Appeal from the Circuit Court of Cook County. Honorable municipal John G. Laurie, James P. McCarthy, Judges Presiding.
The opinion of the court was delivered by: Justice Wolfson
Plaintiff Maria Leonardi stepped into a large crack in the sidewalk at the Jefferson Park bus station and injured her right foot. Leonardi sued the Chicago Transit Authority (CTA) and the City of Chicago (City), alleging defendants had negligently failed to maintain the sidewalks and curbs at the bus station. *fn1
The City filed a motion for summary judgment, contending it had no duty to Leonardi because it had no management authority or control over the sidewalks at the Jefferson Park bus station. The court granted the City's motion.
On appeal, the sole issue is whether the City had possession and/or control of the bus station's curbs and sidewalks. *fn2 If not, the City cannot be held liable for Leonardi's injuries. We affirm.
Parties provided the trial court with evidence concerning the details of Leonardi's fall and injury and the degree of the City's control over the sidewalks and curbs at the Jefferson Park bus station. Only the evidence pertaining to the issue of the City's duty toward Leonardi is discussed here.
Operation and Maintenance Agreement
The City and the CTA entered into an "Agreement for the Operation and Maintenance of the Kennedy Rapid Transit Facility" (the Agreement). The parties do not dispute the Agreement applies to the Jefferson Park bus station.
According to the Agreement, the City passed an ordinance on April 23, 1945, granting the CTA "the exclusive right and authority to establish, construct, reconstruct, maintain and operate the transit system for the local transportation of passengers within the City." Under another ordinance, the City council authorized the extension of the then-existing transit system from the Logan Square Terminal to a proposed new terminal. Under the Agreement, the City undertook the construction of the extension and terminal. Upon completion of the extension, the City would "convey to [the CTA] for and in consideration of one dollar ($1.00) and other good and valuable consideration such rights as shall be necessary to allow [the CTA] to maintain and operate said rapid transit facility and appurtenances thereto." The only portion of the transit facility over which the City retained any maintenance responsibilities was the landscaping.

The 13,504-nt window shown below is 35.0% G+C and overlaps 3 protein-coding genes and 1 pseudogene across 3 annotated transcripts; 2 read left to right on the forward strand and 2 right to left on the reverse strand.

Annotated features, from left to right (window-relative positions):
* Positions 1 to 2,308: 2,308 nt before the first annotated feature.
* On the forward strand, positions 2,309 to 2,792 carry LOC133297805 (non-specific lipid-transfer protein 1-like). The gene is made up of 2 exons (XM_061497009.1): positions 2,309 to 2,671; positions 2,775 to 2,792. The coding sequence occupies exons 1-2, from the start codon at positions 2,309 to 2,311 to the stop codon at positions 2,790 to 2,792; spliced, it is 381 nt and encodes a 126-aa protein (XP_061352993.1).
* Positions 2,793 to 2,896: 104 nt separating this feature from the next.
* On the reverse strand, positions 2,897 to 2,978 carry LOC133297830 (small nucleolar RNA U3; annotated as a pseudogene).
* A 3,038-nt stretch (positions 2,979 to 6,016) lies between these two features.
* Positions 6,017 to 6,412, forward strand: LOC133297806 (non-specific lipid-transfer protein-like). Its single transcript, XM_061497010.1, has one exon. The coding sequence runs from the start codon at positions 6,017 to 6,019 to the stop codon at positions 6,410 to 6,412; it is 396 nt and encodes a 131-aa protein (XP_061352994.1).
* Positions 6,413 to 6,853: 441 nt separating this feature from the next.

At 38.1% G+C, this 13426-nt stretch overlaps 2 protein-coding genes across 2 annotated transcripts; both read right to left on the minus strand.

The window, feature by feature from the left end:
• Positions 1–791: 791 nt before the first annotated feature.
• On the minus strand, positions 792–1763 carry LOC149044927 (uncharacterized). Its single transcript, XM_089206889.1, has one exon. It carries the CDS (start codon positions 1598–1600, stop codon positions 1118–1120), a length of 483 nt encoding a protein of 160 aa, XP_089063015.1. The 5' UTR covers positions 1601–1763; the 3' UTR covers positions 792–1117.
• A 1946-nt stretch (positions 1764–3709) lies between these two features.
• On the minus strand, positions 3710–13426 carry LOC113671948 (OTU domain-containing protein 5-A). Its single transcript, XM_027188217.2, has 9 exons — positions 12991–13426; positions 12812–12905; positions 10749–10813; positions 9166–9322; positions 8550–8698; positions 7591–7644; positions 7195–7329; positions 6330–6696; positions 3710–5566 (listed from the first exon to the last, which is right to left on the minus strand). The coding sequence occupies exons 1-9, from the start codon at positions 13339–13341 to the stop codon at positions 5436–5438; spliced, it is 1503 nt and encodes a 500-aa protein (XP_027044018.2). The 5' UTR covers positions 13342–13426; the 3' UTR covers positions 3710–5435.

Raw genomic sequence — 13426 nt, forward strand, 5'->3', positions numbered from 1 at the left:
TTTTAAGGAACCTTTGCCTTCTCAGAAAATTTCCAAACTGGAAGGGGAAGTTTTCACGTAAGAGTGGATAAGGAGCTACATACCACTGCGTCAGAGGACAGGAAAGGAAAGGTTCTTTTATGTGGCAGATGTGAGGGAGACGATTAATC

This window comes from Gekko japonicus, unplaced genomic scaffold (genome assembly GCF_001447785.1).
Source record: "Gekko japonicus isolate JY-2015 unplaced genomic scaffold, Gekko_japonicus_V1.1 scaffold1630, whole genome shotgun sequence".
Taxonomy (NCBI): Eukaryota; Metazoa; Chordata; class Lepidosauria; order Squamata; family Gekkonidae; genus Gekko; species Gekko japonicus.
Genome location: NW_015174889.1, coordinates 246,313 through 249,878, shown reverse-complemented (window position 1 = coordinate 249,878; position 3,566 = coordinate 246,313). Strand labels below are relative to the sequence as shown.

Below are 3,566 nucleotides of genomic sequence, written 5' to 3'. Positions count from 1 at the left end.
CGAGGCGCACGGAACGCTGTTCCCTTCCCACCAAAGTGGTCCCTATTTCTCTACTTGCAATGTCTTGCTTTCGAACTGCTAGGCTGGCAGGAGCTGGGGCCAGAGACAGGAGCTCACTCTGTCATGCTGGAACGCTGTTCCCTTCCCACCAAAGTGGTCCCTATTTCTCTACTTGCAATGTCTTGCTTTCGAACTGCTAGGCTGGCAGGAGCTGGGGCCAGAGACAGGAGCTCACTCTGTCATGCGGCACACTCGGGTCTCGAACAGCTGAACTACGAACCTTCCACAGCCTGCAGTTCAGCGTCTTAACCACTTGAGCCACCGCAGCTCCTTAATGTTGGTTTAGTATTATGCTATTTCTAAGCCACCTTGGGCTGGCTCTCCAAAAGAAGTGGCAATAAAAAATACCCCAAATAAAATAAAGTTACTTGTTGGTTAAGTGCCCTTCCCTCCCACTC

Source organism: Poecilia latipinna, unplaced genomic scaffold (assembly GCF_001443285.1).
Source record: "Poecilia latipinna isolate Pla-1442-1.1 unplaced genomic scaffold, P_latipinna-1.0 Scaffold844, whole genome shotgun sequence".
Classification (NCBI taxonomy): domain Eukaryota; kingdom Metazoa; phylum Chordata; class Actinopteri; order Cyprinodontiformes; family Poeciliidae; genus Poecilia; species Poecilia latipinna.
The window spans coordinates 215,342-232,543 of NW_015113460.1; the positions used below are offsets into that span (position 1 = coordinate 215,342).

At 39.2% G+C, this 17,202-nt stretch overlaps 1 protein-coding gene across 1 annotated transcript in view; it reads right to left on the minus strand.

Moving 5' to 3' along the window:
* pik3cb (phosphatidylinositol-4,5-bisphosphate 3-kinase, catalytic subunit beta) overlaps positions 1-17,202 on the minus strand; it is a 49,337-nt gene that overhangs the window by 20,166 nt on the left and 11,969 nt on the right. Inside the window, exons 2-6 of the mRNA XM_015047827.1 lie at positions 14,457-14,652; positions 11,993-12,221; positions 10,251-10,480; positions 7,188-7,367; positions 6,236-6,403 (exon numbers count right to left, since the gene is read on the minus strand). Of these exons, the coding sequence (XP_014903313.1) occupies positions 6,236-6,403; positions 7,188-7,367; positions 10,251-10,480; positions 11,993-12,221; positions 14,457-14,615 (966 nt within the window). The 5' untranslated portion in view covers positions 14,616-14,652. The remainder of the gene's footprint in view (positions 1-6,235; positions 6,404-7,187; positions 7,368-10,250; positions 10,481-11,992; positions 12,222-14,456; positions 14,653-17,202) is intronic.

The CTA agreed to "operate and maintain [the facility] as an integral part of its total system" and "maintain the *** facility and any and all appurtenances thereto in accord with the highest engineering standards." If necessary, the CTA would replace the facility and appurtenances "in accordance with the terms and provisions of City of Chicago ordinance of April 23, 1945, granting [the CTA] the exclusive right of operation of facilities for local transportation within Chicago." (Emphasis added.) The CTA also agreed to hold the City harmless for claims arising out of the operation and maintenance of the facility and its appurtenances.
If the parties determined the facility was no longer needed to serve the public, the CTA could, with one year's written notice to the City, cease operations and remove the facility and appurtenances. At that time, all rights the CTA possessed in the property would be "reconveyed" to the City.
Thomas Ambry, an assistant project director employed by the City of Chicago, testified he oversees capital improvements on transit facilities. He explained the City does not repair sidewalks that have fallen into disrepair at those facilities:
"Q. If a sidewalk or a curb needed to be repaired at the Jefferson Park bus terminal within that area, do you know who would make those repairs?